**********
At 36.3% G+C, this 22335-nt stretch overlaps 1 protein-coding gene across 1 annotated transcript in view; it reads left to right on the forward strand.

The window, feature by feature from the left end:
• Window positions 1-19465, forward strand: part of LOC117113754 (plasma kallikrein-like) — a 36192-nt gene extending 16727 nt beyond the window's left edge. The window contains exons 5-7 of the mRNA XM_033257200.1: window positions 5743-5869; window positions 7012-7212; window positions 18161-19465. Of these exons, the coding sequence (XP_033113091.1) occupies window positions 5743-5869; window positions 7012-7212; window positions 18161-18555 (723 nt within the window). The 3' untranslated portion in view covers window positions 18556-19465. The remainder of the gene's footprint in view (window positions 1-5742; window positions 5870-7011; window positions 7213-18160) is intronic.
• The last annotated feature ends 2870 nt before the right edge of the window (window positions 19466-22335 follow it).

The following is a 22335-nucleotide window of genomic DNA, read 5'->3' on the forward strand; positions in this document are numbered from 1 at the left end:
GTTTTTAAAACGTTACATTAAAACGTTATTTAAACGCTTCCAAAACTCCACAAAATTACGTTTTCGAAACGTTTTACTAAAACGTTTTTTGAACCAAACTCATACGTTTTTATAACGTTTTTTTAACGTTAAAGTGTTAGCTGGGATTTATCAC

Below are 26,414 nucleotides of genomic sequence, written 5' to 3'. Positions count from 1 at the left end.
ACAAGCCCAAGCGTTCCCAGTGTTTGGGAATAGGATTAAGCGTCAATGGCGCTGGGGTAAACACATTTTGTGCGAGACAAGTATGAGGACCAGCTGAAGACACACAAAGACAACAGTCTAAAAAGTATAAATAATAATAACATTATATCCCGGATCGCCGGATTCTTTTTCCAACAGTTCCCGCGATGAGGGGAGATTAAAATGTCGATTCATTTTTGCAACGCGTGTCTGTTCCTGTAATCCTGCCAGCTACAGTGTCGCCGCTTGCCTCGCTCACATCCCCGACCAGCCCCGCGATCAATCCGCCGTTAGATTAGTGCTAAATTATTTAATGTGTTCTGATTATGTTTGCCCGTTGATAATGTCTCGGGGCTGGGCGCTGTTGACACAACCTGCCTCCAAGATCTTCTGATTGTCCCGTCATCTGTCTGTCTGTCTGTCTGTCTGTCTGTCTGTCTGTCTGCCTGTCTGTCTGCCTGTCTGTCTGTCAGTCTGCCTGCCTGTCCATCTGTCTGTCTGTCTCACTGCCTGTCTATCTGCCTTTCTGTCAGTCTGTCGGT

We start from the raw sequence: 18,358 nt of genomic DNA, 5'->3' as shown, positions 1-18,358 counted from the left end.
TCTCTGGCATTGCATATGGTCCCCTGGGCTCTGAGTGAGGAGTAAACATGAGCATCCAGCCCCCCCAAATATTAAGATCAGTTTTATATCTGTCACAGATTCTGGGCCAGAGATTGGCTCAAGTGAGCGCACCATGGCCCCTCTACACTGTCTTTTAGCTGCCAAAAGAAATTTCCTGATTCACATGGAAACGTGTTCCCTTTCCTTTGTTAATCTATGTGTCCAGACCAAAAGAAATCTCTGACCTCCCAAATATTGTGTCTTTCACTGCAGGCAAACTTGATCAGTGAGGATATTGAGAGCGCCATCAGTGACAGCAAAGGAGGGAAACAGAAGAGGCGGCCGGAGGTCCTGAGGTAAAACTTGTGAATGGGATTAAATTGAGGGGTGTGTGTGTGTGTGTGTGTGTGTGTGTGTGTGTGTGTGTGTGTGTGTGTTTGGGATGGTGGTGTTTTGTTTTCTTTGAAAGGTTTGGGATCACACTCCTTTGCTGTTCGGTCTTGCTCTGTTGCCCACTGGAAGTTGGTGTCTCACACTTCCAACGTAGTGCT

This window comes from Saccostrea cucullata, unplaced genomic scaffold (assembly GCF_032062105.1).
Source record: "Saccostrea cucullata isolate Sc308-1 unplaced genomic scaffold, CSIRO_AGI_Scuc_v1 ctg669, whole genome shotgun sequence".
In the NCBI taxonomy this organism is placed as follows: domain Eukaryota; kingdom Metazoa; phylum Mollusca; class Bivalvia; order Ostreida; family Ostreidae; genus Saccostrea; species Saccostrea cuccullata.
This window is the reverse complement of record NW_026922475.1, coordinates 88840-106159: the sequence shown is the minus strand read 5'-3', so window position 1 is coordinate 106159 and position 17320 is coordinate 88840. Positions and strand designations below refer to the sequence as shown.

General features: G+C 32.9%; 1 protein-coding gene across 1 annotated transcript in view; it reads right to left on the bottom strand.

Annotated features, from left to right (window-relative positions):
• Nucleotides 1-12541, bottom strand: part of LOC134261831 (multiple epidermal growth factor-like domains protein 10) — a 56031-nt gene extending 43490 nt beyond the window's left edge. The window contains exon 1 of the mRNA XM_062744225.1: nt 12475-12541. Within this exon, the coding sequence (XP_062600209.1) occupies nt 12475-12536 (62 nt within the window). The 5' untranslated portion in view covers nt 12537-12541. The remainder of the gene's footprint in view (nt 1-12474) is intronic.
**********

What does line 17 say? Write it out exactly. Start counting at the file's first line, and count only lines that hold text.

• Nucleotides 1-12541, bottom strand: part of LOC134261831 (multiple epidermal growth factor-like domains protein 10) — a 56031-nt gene extending 43490 nt beyond the window's left edge. The window contains exon 1 of the mRNA XM_062744225.1: nt 12475-12541. Within this exon, the coding sequence (XP_062600209.1) occupies nt 12475-12536 (62 nt within the window). The 5' untranslated portion in view covers nt 12537-12541. The remainder of the gene's footprint in view (nt 1-12474) is intronic.